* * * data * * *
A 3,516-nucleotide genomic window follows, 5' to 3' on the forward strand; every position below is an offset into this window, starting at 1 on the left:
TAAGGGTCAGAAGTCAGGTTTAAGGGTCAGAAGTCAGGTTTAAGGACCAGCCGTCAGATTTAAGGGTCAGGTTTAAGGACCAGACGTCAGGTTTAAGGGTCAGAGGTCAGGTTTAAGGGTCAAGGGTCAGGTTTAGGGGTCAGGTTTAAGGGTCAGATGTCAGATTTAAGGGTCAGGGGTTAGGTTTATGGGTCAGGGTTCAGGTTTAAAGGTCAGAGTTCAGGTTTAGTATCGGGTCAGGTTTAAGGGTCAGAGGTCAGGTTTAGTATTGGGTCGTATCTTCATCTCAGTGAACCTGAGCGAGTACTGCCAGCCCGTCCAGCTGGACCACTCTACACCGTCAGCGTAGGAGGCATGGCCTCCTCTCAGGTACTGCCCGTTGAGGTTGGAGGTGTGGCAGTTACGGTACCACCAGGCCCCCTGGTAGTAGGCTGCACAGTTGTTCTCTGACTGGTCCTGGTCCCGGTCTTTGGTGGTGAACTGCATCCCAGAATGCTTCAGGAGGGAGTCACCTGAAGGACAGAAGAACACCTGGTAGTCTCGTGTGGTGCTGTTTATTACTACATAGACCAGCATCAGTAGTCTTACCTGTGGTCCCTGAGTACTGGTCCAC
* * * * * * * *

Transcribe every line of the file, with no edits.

A 3,516-nucleotide genomic window follows, 5' to 3' on the forward strand; every position below is an offset into this window, starting at 1 on the left:
TAAGGGTCAGAAGTCAGGTTTAAGGGTCAGAAGTCAGGTTTAAGGACCAGCCGTCAGATTTAAGGGTCAGGTTTAAGGACCAGACGTCAGGTTTAAGGGTCAGAGGTCAGGTTTAAGGGTCAAGGGTCAGGTTTAGGGGTCAGGTTTAAGGGTCAGATGTCAGATTTAAGGGTCAGGGGTTAGGTTTATGGGTCAGGGTTCAGGTTTAAAGGTCAGAGTTCAGGTTTAGTATCGGGTCAGGTTTAAGGGTCAGAGGTCAGGTTTAGTATTGGGTCGTATCTTCATCTCAGTGAACCTGAGCGAGTACTGCCAGCCCGTCCAGCTGGACCACTCTACACCGTCAGCGTAGGAGGCATGGCCTCCTCTCAGGTACTGCCCGTTGAGGTTGGAGGTGTGGCAGTTACGGTACCACCAGGCCCCCTGGTAGTAGGCTGCACAGTTGTTCTCTGACTGGTCCTGGTCCCGGTCTTTGGTGGTGAACTGCATCCCAGAATGCTTCAGGAGGGAGTCACCTGAAGGACAGAAGAACACCTGGTAGTCTCGTGTGGTGCTGTTTATTACTACATAGACCAGCATCAGTAGTCTTACCTGTGGTCCCTGAGTACTGGTCCAC